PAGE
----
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Onset and Dynamics of a Subaqueous Dune Field in a Tideless Erosional Deltaic Shoreface: an Analog for the Initial Development of Sand Ridges

AuthorsGuerrero, Queralt ; Guillén, Jorge ; Durán, Ruth ; Urgeles, Roger
Issue Date13-Dec-2016
PublisherAmerican Geophysical Union
Citation2016 AGU Fall Meeting (2016)
AbstractA subaqueous dune field located over a retreating deltaic lobe in the Ebro delta (NW Mediterranean) is morphodynamically characterized by analyzing three sets of co-located, multibeam bathymetric data acquired in 2004, 2013 and 2015, measurements of near-bottom currents and suspended sediment concentrations, high-resolution seismic profiles and aerial photographs. The dunes, made of fine sand, extend from 5 to 15 m water depth, have straight crestlines and maximum heights and wavelengths of 2.5 and 350 m, respectively (Fig. 1). Results suggest that the onset of dune field development is closely related to the contemporary evolution of the Ebro delta. A change in the main river channel in the 1940s led to the progressive abandonment of the former river mouth, severe coastal retreatment (~37 m·y-1) and increased sediment availability. The characteristic NW winds of the region induce near-bottom currents flowing towards the SE which are able to rework and transport these sediments. The dune field developed over the shoreface of the abandoned river mouth and is currently active with mean SE migration rates of ~10 m·y-1, most likely when high-energetic currents occur. The morphology of the dune field and crestline obliquity to shoreline orientation agree well with that observed in sand ridges of continental shelves worldwide. Mid-outer shelf sand ridges have been interpreted as sedimentary bodies formed in coastal waters and detached from the coast during sea level rise. The studied dune field could therefore be an example of the initial stages of sand ridges development when large amounts of sand are suddenly available. The field developed when the river mouth switched, favored by a pre-existing seafloor irregularity. Despite the time-scale for the genesis and evolution of shoreface sand ridges has been set in time-scales of hundreds/thousands of years, this study shows that shoreface sand ridges can develop during shorter time-scales (tens of years). Furthermore, it is discussed that, in absence of a rapid sea level rise, these sand ridges probably will vanish as a consequence of sediment scarcity and wave reworking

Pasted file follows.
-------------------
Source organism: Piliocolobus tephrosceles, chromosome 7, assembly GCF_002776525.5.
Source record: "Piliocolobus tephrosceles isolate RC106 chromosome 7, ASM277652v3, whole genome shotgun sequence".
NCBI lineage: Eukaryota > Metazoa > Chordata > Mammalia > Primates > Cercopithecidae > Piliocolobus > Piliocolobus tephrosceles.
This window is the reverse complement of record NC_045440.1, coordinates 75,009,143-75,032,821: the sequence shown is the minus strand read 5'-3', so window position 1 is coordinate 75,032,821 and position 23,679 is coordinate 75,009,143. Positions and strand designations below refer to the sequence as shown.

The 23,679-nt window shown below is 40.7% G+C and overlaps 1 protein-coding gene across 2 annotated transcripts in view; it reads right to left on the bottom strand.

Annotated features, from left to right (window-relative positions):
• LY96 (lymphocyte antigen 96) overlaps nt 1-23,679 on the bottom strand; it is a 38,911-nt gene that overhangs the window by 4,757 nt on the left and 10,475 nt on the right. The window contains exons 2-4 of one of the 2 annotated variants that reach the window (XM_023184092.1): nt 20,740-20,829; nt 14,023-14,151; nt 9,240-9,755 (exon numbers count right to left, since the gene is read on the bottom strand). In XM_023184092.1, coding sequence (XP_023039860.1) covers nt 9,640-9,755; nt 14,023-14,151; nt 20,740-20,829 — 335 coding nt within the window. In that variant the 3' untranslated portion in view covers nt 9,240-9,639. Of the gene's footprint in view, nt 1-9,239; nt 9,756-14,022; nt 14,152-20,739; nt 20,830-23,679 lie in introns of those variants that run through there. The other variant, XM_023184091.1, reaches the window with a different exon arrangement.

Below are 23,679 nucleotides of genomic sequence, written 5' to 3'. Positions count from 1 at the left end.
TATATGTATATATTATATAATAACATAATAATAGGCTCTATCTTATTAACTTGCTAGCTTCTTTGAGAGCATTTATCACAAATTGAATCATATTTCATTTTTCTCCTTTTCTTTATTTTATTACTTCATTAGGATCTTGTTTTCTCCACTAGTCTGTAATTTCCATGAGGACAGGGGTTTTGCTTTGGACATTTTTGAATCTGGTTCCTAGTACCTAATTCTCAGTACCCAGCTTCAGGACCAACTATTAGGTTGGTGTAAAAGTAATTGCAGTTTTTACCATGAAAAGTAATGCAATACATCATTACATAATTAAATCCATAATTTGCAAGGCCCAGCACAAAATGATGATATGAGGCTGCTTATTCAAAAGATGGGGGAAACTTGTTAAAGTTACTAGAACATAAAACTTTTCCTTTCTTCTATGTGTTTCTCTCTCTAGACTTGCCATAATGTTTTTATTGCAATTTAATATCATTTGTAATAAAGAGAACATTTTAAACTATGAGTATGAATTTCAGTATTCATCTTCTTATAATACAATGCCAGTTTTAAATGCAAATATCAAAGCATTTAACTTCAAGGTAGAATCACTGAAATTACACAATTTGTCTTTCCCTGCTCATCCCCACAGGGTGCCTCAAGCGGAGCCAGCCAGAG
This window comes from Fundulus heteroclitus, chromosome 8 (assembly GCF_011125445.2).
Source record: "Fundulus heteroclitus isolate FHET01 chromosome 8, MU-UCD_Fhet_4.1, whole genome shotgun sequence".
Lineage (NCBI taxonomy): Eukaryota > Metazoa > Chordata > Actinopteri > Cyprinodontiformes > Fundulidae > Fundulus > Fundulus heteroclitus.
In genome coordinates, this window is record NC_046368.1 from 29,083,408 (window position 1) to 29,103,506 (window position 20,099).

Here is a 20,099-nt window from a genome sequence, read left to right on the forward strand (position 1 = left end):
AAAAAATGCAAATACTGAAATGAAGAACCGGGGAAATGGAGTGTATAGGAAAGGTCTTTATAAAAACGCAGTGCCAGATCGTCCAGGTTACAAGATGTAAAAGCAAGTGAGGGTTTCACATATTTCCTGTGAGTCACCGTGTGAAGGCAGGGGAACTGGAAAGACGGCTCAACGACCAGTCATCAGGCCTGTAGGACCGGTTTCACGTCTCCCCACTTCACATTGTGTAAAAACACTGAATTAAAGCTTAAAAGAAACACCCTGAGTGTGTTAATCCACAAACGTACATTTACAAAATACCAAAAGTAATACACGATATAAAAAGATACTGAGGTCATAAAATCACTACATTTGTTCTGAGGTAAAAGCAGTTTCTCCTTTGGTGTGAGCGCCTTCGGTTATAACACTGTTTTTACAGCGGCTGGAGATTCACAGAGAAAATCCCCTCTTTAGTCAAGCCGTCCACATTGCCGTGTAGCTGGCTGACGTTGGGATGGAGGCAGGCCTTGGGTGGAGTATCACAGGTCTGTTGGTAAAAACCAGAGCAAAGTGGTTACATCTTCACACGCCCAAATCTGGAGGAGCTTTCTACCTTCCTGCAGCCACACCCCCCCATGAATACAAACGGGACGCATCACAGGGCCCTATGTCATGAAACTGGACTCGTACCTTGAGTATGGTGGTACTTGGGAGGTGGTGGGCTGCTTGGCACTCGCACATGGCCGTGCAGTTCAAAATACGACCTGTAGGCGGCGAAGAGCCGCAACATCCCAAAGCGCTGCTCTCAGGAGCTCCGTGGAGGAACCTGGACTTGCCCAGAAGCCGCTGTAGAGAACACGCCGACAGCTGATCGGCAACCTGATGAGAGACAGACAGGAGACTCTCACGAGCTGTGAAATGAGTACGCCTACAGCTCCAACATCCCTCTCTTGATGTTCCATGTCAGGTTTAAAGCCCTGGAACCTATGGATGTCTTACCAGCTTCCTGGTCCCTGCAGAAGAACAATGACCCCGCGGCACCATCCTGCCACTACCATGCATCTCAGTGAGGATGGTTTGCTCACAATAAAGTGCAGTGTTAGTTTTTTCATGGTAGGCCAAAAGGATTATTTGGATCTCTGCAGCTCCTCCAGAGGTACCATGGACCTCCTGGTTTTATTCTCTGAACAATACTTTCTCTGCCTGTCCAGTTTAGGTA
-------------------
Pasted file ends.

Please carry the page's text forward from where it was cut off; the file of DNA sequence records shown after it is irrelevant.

DescriptionAmerican Geophysical Union Fall Meeting, 12-16 December 2016, San Francisco
Publisher version (URL)https://agu.confex.com/agu/fm16/meetingapp.cgi/Paper/156918
Appears in Collections:(ICM) Comunicaciones congresos
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